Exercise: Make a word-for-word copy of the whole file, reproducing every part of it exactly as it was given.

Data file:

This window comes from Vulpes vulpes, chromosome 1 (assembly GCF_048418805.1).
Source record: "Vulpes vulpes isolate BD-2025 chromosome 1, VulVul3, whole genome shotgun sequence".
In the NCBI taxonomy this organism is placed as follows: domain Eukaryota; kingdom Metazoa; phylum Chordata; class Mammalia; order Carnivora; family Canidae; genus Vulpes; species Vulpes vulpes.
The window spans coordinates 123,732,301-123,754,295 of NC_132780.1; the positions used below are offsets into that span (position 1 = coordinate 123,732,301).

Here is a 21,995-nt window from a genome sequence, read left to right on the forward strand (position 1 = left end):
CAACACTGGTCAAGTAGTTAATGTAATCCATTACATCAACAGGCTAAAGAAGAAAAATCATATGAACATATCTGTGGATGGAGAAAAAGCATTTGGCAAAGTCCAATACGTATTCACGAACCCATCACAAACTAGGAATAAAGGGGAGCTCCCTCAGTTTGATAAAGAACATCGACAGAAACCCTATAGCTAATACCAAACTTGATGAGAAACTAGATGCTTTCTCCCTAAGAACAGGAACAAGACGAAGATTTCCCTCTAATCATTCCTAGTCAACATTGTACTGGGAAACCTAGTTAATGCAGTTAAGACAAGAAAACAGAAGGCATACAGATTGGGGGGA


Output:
This window comes from Vulpes vulpes, chromosome 1 (assembly GCF_048418805.1).
Source record: "Vulpes vulpes isolate BD-2025 chromosome 1, VulVul3, whole genome shotgun sequence".
In the NCBI taxonomy this organism is placed as follows: domain Eukaryota; kingdom Metazoa; phylum Chordata; class Mammalia; order Carnivora; family Canidae; genus Vulpes; species Vulpes vulpes.
The window spans coordinates 123,732,301-123,754,295 of NC_132780.1; the positions used below are offsets into that span (position 1 = coordinate 123,732,301).

Here is a 21,995-nt window from a genome sequence, read left to right on the forward strand (position 1 = left end):
CAACACTGGTCAAGTAGTTAATGTAATCCATTACATCAACAGGCTAAAGAAGAAAAATCATATGAACATATCTGTGGATGGAGAAAAAGCATTTGGCAAAGTCCAATACGTATTCACGAACCCATCACAAACTAGGAATAAAGGGGAGCTCCCTCAGTTTGATAAAGAACATCGACAGAAACCCTATAGCTAATACCAAACTTGATGAGAAACTAGATGCTTTCTCCCTAAGAACAGGAACAAGACGAAGATTTCCCTCTAATCATTCCTAGTCAACATTGTACTGGGAAACCTAGTTAATGCAGTTAAGACAAGAAAACAGAAGGCATACAGATTGGGGGGA